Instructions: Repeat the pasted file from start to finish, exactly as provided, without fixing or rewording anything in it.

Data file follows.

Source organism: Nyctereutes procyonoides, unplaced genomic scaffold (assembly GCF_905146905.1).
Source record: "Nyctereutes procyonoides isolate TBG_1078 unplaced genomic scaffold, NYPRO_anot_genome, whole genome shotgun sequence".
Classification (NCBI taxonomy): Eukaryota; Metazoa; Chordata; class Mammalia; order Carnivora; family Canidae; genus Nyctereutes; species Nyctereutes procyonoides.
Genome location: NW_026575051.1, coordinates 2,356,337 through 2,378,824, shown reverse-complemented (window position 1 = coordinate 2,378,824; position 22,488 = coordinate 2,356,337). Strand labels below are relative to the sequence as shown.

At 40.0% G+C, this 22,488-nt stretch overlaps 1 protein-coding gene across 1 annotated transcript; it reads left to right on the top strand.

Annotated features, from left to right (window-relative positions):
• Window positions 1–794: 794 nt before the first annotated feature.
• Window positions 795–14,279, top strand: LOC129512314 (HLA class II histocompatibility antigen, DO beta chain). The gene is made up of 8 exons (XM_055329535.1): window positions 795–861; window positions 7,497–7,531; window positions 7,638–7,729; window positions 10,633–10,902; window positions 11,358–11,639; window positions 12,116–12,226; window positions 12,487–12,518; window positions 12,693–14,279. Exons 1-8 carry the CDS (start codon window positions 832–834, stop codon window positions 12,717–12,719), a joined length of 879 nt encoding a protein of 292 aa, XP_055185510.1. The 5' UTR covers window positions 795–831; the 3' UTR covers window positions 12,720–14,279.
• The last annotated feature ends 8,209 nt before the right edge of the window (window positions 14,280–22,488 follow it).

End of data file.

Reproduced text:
Source organism: Nyctereutes procyonoides, unplaced genomic scaffold (assembly GCF_905146905.1).
Source record: "Nyctereutes procyonoides isolate TBG_1078 unplaced genomic scaffold, NYPRO_anot_genome, whole genome shotgun sequence".
Classification (NCBI taxonomy): Eukaryota; Metazoa; Chordata; class Mammalia; order Carnivora; family Canidae; genus Nyctereutes; species Nyctereutes procyonoides.
Genome location: NW_026575051.1, coordinates 2,356,337 through 2,378,824, shown reverse-complemented (window position 1 = coordinate 2,378,824; position 22,488 = coordinate 2,356,337). Strand labels below are relative to the sequence as shown.

At 40.0% G+C, this 22,488-nt stretch overlaps 1 protein-coding gene across 1 annotated transcript; it reads left to right on the top strand.

Annotated features, from left to right (window-relative positions):
• Window positions 1–794: 794 nt before the first annotated feature.
• Window positions 795–14,279, top strand: LOC129512314 (HLA class II histocompatibility antigen, DO beta chain). The gene is made up of 8 exons (XM_055329535.1): window positions 795–861; window positions 7,497–7,531; window positions 7,638–7,729; window positions 10,633–10,902; window positions 11,358–11,639; window positions 12,116–12,226; window positions 12,487–12,518; window positions 12,693–14,279. Exons 1-8 carry the CDS (start codon window positions 832–834, stop codon window positions 12,717–12,719), a joined length of 879 nt encoding a protein of 292 aa, XP_055185510.1. The 5' UTR covers window positions 795–831; the 3' UTR covers window positions 12,720–14,279.
• The last annotated feature ends 8,209 nt before the right edge of the window (window positions 14,280–22,488 follow it).